I love listening to conversations. People seldom realize the brightness of their own words: how they drop, glittering, from their lips without second thought. Like a magpie, I love catching each precious phrase in my palms, so that I can reflect over their flushed colors in private.
Conversations at Oxford are all the more interesting to think about, as they are so integrated with academic learning. People stroll around casually debating the usefulness of an omniscient being in thought experiments or the political ramifications of an economic model. Just a few days ago, as I waited in line for lunch, I listened to several students arguing fiercely about the different definitions of reality.
“So let’s say it’s true that the sun has a certain diameter. But that’s not the same as being necessarily true. Or being possibly true. It could be necessarily possible that x is true, or possibly necessary that x is true.”
“Yes, but for different semantics in objects…”
“I know, but I’m saying, the question is, how can we prove that there are six maximum possibilities for the reality of…”
Whoops. This was getting beyond my comprehension. Cradling my pasta in my hands, I edged gingerly away from them, as edified as I was entertained.
Outside the classroom, of course, such discussions tend to derail with all the elasticity of youth. My visiting student friends and I were enjoying curry and ramen together when we noticed Lynette carrying Heidegger’s Being and Time with her. “For fun,” she said, cheerfully. “I really enjoy reading Heidegger.”
“For fun?” we cried, gaping at her in horror.
“Heidegger? Do you mean Heineken?” interjected Lou helpfully. “Oh wait, that’s a beer brand.”
“For shame,” said Jess sternly, “it’s common table manners to know your Heidegger.”
“Yes,” said Lynette, smiling, “I enjoy him and Albert Camus very much.”
“Albert Camus?” Lou exclaimed. “I know an Albus. Albus Dumbledore.”
“Yes, Camus was a famous French philosopher,” said Berlin, nodding. “He had some very interesting views.”
“Camus’s The Stranger is so disturbing,” I said with a shudder.
“Yes,” Lynette said gravely, “with its famous first lines: ‘Mother died today.’”
“—‘Or maybe, yesterday; I can’t be sure,’” I joined her. Those two lines carried such unsettling meaning—or lack of meaning, as Camus might argue. We were silent for a moment, and then Lou said, “Camus? Do you mean Caboose? Albus Caboose?”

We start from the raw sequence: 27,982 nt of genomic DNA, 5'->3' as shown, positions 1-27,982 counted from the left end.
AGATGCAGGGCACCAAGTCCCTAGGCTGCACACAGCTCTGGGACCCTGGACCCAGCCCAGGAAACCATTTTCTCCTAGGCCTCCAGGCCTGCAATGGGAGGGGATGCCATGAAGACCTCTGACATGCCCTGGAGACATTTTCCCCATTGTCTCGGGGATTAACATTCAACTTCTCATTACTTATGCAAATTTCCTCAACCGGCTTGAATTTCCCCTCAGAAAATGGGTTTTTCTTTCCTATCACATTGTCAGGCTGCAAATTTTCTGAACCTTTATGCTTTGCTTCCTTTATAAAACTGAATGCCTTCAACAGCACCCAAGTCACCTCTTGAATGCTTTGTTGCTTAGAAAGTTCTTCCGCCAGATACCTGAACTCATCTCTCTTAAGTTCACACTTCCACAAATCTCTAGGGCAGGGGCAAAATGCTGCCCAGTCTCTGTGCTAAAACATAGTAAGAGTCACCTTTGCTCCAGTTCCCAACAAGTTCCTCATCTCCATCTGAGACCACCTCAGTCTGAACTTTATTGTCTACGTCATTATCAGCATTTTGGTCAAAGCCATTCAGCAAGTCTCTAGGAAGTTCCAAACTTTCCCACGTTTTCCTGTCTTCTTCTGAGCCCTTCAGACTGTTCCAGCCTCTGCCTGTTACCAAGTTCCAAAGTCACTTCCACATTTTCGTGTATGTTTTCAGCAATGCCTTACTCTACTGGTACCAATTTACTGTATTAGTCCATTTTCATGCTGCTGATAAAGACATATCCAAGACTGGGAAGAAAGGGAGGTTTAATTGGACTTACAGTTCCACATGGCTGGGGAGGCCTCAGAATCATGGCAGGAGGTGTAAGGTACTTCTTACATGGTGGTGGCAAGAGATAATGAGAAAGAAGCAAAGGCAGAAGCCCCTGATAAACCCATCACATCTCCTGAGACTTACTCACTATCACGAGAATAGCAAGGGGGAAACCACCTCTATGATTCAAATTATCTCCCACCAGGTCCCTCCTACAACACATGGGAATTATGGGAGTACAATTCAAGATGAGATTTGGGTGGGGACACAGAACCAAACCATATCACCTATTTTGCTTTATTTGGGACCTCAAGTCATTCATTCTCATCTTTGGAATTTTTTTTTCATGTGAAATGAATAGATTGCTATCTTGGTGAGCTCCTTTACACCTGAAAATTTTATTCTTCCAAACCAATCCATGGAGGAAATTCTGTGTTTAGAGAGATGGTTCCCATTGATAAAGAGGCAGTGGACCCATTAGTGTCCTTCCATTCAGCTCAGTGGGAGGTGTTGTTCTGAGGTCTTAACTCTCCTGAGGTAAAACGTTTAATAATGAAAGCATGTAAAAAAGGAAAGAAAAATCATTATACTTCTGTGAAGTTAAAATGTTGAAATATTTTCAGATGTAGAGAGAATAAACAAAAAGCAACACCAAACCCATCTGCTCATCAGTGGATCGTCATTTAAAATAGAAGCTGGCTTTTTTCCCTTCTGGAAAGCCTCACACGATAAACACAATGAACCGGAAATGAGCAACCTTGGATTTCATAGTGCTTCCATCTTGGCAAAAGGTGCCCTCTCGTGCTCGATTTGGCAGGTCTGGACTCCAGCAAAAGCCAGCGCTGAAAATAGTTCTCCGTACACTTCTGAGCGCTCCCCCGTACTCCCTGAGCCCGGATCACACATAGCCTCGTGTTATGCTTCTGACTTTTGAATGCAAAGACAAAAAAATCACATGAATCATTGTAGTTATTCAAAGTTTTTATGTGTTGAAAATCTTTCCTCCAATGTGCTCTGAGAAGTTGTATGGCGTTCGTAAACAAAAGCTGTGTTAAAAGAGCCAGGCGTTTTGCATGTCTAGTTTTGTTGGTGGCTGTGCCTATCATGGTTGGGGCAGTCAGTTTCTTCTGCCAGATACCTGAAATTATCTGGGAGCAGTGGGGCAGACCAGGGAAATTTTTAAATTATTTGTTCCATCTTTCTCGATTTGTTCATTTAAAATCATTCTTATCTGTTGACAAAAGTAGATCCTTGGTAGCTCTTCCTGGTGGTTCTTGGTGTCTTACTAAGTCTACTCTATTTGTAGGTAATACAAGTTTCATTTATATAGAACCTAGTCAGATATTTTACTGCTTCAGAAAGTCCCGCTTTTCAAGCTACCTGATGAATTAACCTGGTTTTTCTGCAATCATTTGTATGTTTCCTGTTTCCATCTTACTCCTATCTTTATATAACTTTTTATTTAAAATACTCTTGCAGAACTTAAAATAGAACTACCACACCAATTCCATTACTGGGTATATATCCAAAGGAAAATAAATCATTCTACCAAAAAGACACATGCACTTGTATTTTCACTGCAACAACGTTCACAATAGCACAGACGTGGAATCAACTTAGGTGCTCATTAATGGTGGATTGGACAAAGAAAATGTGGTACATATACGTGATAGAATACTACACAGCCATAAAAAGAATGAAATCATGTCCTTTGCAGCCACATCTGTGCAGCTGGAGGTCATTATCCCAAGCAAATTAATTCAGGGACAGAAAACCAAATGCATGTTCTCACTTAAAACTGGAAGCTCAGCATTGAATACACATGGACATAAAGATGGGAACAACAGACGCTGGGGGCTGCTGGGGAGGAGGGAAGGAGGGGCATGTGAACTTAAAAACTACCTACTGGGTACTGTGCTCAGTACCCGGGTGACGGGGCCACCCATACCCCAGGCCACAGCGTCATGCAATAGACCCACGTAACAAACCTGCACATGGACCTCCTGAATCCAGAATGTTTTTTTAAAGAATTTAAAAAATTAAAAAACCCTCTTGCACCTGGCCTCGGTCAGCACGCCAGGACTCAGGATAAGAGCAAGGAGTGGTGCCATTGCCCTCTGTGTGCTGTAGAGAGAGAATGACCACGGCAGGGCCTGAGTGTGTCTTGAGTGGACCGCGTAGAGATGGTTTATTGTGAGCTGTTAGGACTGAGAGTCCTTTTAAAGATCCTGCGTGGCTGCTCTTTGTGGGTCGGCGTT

Berlin smiled mildly and stirred his ramen, ever the peacemaker. “Let’s talk about the weather instead.”
It is difficult not to talk about academic subjects, however, as so much of your time is spent reading, writing, breathing them! As I wrote several essays on the boundaries of reality and theatricality in Jane Austen and the impact of 18th-century female namelessness on Freudian theory, I found myself also thinking about my life, and writing to my sisters, in the light cast by my recent studies.
My philosophy professor at Whitman once said that our everyday life is “stereoscopic”: that there is someone living within this embodied imagination as if this scene could be right out of this novel and yet is just this scene. That I should pay attention to deja vus, where my past conflates with my present, and when the theories I learn or the novels I read echo loudly into my own life.
And isn’t that, after all, the joy of learning? To reflect and know more about how the world works, so you can begin to know yourself? Oxford has compelled me to think not only more deeply about my favorite authors, but also about this complex, self-contradictory thing called my own life. I have come to question my own performativity: to what extent am I adapting myself to societal structures, or sacrificing sincerity for survival? And my own relationships: if I feel so uncomfortable with the “happy ending” marriages for Burney and Austen’s heroines, what kind of “happy ending” do I really want for myself?
Like literature, life is never easy to analyze. Both resist easy answers. Yet I am grateful for the opportunity to do so, and to continue to be amused and moved by the way other students also grapple with everything they learn, as they shape their supple and ever-growing lives.